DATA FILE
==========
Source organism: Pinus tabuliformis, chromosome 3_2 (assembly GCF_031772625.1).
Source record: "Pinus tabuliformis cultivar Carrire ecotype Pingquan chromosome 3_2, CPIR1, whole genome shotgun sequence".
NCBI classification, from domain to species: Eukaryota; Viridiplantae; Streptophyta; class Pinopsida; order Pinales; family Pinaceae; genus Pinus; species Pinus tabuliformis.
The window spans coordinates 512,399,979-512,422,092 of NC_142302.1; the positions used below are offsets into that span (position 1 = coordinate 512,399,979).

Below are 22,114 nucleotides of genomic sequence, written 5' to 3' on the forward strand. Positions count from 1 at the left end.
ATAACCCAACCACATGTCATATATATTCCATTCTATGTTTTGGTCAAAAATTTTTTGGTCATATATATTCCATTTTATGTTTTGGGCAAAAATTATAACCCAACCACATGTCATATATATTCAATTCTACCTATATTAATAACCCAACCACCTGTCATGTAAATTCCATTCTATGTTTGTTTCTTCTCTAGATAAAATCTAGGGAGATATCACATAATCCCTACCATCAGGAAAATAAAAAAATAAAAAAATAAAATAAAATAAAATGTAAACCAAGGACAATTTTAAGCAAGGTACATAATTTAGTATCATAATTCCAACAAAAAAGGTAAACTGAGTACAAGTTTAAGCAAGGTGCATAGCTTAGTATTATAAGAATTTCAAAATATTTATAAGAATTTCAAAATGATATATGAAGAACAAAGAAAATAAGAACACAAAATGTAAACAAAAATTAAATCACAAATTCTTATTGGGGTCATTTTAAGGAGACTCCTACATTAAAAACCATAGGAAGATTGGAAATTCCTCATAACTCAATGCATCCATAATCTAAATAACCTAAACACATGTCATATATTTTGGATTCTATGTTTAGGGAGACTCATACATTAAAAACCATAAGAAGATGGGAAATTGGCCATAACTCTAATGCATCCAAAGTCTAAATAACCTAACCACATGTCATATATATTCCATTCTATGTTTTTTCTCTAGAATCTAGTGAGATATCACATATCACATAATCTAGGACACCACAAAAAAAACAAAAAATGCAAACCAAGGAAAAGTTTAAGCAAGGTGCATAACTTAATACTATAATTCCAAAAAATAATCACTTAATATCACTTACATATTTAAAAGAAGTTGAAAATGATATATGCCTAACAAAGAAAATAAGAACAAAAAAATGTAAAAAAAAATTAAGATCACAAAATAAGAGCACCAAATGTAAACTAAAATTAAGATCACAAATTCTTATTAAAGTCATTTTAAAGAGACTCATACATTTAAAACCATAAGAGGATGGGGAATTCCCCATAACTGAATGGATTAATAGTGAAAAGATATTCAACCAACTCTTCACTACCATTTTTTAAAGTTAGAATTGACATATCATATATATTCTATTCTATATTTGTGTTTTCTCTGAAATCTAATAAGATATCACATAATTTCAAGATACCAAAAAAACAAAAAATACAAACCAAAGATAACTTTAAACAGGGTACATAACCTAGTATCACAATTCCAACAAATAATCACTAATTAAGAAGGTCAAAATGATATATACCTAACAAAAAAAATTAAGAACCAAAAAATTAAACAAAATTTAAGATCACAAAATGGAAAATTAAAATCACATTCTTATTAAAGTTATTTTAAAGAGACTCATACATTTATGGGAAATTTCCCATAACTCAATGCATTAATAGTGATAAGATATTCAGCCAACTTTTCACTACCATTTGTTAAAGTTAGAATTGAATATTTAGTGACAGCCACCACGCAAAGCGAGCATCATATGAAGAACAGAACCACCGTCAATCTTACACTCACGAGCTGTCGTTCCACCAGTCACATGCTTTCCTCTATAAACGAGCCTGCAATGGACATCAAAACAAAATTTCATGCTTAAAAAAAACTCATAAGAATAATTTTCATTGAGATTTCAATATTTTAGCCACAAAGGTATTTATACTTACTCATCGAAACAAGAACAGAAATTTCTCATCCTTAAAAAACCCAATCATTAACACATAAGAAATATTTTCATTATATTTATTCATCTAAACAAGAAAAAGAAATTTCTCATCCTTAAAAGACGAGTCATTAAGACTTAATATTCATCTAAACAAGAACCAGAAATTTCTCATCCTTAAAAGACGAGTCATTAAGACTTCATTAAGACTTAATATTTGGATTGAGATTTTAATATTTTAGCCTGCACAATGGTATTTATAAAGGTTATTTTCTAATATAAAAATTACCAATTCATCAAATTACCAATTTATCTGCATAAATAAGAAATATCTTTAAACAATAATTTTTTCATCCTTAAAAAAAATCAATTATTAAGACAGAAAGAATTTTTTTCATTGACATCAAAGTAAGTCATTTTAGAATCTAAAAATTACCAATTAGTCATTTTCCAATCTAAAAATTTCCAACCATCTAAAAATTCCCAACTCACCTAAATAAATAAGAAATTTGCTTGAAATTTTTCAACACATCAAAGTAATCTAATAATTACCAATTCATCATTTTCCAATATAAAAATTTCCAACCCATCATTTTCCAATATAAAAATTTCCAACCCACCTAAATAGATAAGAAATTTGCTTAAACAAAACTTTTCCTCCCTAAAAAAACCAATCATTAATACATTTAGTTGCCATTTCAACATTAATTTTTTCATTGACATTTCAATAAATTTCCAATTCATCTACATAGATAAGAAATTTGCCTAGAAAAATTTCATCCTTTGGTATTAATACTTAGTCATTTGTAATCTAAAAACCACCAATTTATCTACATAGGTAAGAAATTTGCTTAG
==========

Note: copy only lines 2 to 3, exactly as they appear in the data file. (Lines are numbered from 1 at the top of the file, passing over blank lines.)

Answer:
Source record: "Pinus tabuliformis cultivar Carrire ecotype Pingquan chromosome 3_2, CPIR1, whole genome shotgun sequence".
NCBI classification, from domain to species: Eukaryota; Viridiplantae; Streptophyta; class Pinopsida; order Pinales; family Pinaceae; genus Pinus; species Pinus tabuliformis.